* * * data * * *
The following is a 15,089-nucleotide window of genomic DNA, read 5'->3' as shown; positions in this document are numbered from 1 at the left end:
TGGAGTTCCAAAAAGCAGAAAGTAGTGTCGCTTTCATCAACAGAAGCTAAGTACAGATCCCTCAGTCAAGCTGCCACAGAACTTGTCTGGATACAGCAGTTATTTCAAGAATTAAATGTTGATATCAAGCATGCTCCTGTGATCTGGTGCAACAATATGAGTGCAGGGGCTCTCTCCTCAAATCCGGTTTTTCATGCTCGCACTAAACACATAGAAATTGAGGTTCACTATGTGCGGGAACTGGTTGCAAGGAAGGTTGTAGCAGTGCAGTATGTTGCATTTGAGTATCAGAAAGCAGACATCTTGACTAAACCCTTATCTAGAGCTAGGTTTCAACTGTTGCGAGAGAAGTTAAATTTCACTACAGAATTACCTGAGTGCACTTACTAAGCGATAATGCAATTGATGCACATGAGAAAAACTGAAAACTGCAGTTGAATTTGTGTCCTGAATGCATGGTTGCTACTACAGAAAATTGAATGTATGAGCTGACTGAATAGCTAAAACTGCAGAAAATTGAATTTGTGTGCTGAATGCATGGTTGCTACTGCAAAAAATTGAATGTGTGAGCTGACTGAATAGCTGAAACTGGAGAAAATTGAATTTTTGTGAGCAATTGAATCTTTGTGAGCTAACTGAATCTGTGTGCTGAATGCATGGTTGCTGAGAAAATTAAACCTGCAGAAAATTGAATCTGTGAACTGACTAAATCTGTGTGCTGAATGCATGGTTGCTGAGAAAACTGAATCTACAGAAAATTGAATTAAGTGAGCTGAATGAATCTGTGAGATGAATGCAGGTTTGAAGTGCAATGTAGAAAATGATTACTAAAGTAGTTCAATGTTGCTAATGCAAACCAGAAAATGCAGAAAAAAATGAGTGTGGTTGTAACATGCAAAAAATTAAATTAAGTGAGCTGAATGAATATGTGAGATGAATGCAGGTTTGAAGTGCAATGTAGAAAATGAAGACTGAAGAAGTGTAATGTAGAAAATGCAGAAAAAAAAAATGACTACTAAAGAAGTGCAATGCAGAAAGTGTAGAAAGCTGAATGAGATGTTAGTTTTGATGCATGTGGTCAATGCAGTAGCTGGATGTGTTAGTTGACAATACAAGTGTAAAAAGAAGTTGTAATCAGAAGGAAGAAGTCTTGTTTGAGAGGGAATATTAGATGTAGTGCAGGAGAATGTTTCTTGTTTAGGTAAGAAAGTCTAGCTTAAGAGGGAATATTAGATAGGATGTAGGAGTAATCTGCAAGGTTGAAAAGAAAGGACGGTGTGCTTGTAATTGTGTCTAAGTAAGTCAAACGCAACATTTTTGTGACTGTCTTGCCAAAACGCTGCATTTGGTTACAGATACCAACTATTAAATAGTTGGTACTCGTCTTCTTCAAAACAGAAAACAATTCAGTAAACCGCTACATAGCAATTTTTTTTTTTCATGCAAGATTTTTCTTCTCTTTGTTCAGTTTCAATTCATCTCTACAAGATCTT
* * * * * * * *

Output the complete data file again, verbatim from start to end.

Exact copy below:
The following is a 15,089-nucleotide window of genomic DNA, read 5'->3' as shown; positions in this document are numbered from 1 at the left end:
TGGAGTTCCAAAAAGCAGAAAGTAGTGTCGCTTTCATCAACAGAAGCTAAGTACAGATCCCTCAGTCAAGCTGCCACAGAACTTGTCTGGATACAGCAGTTATTTCAAGAATTAAATGTTGATATCAAGCATGCTCCTGTGATCTGGTGCAACAATATGAGTGCAGGGGCTCTCTCCTCAAATCCGGTTTTTCATGCTCGCACTAAACACATAGAAATTGAGGTTCACTATGTGCGGGAACTGGTTGCAAGGAAGGTTGTAGCAGTGCAGTATGTTGCATTTGAGTATCAGAAAGCAGACATCTTGACTAAACCCTTATCTAGAGCTAGGTTTCAACTGTTGCGAGAGAAGTTAAATTTCACTACAGAATTACCTGAGTGCACTTACTAAGCGATAATGCAATTGATGCACATGAGAAAAACTGAAAACTGCAGTTGAATTTGTGTCCTGAATGCATGGTTGCTACTACAGAAAATTGAATGTATGAGCTGACTGAATAGCTAAAACTGCAGAAAATTGAATTTGTGTGCTGAATGCATGGTTGCTACTGCAAAAAATTGAATGTGTGAGCTGACTGAATAGCTGAAACTGGAGAAAATTGAATTTTTGTGAGCAATTGAATCTTTGTGAGCTAACTGAATCTGTGTGCTGAATGCATGGTTGCTGAGAAAATTAAACCTGCAGAAAATTGAATCTGTGAACTGACTAAATCTGTGTGCTGAATGCATGGTTGCTGAGAAAACTGAATCTACAGAAAATTGAATTAAGTGAGCTGAATGAATCTGTGAGATGAATGCAGGTTTGAAGTGCAATGTAGAAAATGATTACTAAAGTAGTTCAATGTTGCTAATGCAAACCAGAAAATGCAGAAAAAAATGAGTGTGGTTGTAACATGCAAAAAATTAAATTAAGTGAGCTGAATGAATATGTGAGATGAATGCAGGTTTGAAGTGCAATGTAGAAAATGAAGACTGAAGAAGTGTAATGTAGAAAATGCAGAAAAAAAAAATGACTACTAAAGAAGTGCAATGCAGAAAGTGTAGAAAGCTGAATGAGATGTTAGTTTTGATGCATGTGGTCAATGCAGTAGCTGGATGTGTTAGTTGACAATACAAGTGTAAAAAGAAGTTGTAATCAGAAGGAAGAAGTCTTGTTTGAGAGGGAATATTAGATGTAGTGCAGGAGAATGTTTCTTGTTTAGGTAAGAAAGTCTAGCTTAAGAGGGAATATTAGATAGGATGTAGGAGTAATCTGCAAGGTTGAAAAGAAAGGACGGTGTGCTTGTAATTGTGTCTAAGTAAGTCAAACGCAACATTTTTGTGACTGTCTTGCCAAAACGCTGCATTTGGTTACAGATACCAACTATTAAATAGTTGGTACTCGTCTTCTTCAAAACAGAAAACAATTCAGTAAACCGCTACATAGCAATTTTTTTTTTTCATGCAAGATTTTTCTTCTCTTTGTTCAGTTTCAATTCATCTCTACAAGATCTT